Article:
Tagged: Attorneys’ Fees

An Anti-SLAPP Bill That Packs a Powerful Punch

Strategic lawsuits against public participation (SLAPP) are lawsuits intended to intimidate or punish those engaged in constitutionally protected activity by, essentially, suing them into submission or silence through the prospect of costly and time-consuming litigation. Thirty-two states have enacted some form of anti-SLAPP legislation designed to weed out these cases and, in most instances, provide for dismissal of such actions early in the process. New Jersey is not one of those states. That may soon change. State Senate Bill S2802, the Uniform Public Expression Protection Act (the “Act”), and its Assembly counterpart, A4393, were introduced in June 2022 and provide an expedited process for dismissal of SLAPP actions. The legislation is modeled after the Uniform Public Expression Protection Act (UPEPA) drafted by the National Conference of Commissioners on Uniform State Laws and approved and recommended by it in 2020 for enactment in all states. The Act would apply to a civil cause of action against a person based on the person’s (1) communications during a legislative, executive, judicial, administrative, or other governmental proceeding; (2) communications on an issue under consideration or review by such a body; or (3) engagement in any other activity that is protected by the First Amendment freedoms guaranteed by the United State Constitution or New Jersey Constitution and that relates to...

NJ Supreme Court to Decide Whether Counsel Fees Are to Be Awarded to a Prevailing Requestor of Government Records Under the Common Law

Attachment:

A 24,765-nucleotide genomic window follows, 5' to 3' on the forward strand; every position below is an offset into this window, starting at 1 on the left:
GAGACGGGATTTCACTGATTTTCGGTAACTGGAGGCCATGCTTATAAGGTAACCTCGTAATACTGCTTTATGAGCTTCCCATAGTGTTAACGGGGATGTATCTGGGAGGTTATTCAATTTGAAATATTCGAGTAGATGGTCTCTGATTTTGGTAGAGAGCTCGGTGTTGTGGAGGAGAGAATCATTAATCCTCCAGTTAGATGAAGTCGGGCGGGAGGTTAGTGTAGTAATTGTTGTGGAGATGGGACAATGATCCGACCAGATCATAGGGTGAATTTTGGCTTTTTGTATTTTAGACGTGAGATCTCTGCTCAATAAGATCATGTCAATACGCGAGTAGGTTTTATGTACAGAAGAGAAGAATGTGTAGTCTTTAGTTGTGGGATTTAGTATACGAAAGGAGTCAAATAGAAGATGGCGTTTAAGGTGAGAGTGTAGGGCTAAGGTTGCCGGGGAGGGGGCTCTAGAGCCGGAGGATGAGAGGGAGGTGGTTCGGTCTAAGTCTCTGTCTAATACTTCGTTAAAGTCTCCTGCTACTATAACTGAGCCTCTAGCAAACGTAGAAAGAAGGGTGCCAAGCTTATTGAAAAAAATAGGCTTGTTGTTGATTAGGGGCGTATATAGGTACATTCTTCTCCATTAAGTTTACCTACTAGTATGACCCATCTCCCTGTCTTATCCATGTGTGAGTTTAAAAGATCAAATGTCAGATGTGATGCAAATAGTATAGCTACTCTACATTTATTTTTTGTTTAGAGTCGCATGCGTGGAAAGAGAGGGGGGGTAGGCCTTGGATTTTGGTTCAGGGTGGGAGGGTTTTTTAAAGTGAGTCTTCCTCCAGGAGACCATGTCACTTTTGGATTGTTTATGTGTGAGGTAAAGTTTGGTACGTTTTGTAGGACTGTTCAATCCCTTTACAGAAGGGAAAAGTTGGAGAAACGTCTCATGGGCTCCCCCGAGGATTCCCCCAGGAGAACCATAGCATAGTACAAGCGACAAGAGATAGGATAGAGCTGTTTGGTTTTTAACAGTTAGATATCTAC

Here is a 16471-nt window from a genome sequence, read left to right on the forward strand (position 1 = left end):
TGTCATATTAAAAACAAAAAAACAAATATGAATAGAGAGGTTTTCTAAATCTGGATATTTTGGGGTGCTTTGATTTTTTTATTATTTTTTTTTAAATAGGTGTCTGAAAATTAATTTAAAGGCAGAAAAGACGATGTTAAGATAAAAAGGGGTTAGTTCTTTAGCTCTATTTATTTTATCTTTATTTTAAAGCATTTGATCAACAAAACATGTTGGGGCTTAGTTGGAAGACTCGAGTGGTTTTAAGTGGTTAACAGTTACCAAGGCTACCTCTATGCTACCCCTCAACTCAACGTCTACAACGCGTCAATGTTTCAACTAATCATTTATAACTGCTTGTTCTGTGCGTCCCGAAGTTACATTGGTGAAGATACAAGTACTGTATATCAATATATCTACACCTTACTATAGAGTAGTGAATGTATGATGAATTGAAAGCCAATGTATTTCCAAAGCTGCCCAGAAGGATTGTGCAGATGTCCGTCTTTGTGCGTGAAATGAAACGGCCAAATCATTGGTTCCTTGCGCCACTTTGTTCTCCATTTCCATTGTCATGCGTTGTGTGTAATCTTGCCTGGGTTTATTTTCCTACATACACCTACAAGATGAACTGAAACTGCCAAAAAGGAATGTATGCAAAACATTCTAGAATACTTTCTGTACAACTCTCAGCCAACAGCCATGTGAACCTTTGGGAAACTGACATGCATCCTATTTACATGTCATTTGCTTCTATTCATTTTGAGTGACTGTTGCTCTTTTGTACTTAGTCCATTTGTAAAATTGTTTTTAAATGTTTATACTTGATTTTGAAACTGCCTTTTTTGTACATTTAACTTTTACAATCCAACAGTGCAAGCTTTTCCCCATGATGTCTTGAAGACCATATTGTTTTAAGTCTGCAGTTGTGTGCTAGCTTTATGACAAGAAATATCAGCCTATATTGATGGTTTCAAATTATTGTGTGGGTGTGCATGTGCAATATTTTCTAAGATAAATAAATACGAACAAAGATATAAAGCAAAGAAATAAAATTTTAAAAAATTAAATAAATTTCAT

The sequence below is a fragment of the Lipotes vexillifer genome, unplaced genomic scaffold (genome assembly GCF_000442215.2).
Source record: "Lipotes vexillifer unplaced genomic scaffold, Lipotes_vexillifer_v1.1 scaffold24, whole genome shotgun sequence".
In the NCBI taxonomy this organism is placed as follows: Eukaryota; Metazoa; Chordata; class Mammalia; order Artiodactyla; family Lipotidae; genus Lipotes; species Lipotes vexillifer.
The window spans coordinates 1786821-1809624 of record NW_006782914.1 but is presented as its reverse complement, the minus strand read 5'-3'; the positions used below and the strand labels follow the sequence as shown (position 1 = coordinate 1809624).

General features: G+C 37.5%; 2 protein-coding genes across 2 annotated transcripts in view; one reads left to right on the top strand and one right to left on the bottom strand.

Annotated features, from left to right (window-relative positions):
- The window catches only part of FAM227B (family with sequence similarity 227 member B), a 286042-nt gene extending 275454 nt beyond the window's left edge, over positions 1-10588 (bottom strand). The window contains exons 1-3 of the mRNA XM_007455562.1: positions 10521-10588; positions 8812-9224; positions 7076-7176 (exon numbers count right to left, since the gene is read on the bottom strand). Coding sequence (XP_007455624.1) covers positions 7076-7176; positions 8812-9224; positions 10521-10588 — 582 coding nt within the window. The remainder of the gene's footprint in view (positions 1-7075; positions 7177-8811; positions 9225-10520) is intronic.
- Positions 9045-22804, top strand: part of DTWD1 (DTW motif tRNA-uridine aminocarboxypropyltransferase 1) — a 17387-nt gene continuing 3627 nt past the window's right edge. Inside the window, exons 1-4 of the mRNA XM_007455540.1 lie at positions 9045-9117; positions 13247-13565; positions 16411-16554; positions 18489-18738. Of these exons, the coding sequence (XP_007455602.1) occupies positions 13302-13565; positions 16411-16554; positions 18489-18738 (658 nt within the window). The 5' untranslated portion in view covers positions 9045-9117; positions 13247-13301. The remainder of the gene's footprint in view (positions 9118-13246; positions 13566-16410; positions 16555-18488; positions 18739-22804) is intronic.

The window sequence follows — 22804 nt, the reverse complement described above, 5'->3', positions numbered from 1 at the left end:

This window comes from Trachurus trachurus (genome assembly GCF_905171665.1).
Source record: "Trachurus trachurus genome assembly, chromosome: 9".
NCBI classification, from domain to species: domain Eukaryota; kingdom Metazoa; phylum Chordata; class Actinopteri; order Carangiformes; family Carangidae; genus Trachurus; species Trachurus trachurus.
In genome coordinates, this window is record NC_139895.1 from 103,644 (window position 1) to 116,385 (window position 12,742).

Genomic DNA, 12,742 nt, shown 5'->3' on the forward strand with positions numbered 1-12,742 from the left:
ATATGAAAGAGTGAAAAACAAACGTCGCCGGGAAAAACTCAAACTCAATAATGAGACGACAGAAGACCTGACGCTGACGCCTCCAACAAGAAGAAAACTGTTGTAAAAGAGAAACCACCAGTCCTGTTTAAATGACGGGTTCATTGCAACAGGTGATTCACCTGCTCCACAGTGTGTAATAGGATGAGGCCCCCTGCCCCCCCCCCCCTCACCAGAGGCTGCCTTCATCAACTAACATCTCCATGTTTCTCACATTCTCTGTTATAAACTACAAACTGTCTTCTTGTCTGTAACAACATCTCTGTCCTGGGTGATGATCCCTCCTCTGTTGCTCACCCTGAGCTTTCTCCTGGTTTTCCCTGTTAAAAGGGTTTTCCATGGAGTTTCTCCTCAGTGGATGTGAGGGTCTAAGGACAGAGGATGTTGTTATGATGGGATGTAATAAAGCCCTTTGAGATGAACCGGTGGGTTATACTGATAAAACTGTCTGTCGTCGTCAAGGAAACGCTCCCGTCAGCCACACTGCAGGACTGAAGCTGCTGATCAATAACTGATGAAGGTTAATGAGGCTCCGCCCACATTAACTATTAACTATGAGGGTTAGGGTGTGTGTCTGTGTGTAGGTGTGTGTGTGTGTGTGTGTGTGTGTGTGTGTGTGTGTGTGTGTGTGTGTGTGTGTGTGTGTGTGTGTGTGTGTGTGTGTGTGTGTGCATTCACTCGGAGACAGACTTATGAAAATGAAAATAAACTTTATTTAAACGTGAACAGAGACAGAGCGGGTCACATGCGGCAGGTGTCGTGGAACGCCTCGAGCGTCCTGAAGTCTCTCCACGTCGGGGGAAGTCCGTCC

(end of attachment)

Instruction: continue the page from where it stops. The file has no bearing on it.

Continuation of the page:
New Jersey provides a statutory and common law right of access to government records. While New Jersey’s Open Public Records Act (OPRA), the statutory right of access, expressly mandates an award of counsel fees to a prevailing requestor, there has been some confusion among New Jersey courts, based upon the New Jersey Supreme Court’s decision in Mason v. City of Hoboken, as to whether there is a corresponding right to an award of counsel fees to a prevailing common law requestor. The New Jersey Supreme Court has recently granted certification on this issue and will now have the opportunity to unequivocally clarify the right of a prevailing common law requestor to recover the attorney’s fees incurred in challenging a wrongful denial of access. The case before the Supreme Court involves a request by the Asbury Park Press for access to the internal affairs file of a Township of Neptune police sergeant who chased down his ex-wife’s car and executed her with his service revolver in the summer of 2015. That internal affairs file contained more than 25 reports for a host of incidents, including domestic violence and assaultive behavior on the job. There was, understandably, strong public outcry over the horrific event, and the Asbury Park Press sought information about the sergeant’s internal affairs history...